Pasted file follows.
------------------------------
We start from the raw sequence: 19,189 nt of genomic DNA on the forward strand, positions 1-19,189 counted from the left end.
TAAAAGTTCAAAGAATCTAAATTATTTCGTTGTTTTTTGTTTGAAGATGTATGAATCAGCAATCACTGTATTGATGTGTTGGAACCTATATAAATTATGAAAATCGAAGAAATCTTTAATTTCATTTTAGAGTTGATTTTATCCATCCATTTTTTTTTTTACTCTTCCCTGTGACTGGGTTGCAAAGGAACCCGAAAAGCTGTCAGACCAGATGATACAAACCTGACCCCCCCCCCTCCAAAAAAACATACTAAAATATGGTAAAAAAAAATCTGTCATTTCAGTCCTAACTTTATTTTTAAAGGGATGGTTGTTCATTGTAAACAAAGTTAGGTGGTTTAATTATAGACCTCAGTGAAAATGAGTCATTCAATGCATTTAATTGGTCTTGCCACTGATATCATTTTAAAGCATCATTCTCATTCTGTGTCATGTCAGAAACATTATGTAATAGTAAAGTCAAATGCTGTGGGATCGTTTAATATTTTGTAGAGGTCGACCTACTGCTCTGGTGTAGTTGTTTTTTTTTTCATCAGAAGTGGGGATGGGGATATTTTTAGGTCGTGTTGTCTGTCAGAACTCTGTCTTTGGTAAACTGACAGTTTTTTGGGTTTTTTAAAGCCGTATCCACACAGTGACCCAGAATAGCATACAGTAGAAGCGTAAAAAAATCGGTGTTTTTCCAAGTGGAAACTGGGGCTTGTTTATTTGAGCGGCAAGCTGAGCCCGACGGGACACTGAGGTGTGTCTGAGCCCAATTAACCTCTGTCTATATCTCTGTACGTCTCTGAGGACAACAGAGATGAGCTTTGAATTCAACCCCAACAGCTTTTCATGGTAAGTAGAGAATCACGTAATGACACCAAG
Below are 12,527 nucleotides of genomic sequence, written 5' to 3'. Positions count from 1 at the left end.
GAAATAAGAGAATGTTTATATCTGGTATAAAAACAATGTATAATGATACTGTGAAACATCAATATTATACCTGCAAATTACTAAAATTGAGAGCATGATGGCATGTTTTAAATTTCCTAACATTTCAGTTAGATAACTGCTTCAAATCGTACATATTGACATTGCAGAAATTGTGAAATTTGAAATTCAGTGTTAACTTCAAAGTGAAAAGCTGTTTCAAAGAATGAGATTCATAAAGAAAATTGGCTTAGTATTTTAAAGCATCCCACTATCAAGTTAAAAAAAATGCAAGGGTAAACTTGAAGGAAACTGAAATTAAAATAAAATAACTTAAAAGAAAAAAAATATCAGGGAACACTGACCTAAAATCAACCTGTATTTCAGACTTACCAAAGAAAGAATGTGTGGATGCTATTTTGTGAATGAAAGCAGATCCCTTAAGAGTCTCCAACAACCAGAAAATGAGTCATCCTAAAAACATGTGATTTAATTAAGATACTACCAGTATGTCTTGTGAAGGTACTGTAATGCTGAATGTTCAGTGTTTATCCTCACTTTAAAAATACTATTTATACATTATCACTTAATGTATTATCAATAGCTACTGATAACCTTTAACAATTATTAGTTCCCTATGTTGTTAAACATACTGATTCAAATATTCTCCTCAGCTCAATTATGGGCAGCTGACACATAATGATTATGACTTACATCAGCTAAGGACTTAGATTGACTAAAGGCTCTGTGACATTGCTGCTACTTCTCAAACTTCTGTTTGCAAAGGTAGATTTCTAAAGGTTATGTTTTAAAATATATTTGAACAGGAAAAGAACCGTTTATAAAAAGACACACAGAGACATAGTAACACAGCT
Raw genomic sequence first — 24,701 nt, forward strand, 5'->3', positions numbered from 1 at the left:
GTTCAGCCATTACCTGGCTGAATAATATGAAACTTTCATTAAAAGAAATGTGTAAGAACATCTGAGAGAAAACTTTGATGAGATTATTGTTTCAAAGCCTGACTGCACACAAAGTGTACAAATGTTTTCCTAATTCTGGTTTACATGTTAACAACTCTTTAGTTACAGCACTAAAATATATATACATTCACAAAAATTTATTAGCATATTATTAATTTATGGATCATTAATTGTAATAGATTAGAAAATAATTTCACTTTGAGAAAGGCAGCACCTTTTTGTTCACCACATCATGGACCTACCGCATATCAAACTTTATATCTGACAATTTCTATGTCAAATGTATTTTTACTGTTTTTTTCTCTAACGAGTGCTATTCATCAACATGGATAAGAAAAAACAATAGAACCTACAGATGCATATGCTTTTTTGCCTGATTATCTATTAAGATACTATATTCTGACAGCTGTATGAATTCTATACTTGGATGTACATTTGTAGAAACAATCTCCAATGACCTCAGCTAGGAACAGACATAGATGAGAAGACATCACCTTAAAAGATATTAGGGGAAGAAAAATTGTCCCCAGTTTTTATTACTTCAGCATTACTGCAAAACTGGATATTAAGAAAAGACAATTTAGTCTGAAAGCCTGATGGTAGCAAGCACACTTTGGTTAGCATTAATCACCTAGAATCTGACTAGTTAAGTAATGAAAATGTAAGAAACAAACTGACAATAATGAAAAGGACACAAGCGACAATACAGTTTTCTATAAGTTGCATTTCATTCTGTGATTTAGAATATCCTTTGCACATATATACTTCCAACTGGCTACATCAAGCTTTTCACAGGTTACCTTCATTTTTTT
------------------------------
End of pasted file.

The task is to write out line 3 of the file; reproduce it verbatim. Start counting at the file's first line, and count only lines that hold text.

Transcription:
Below are 12,527 nucleotides of genomic sequence, written 5' to 3'. Positions count from 1 at the left end.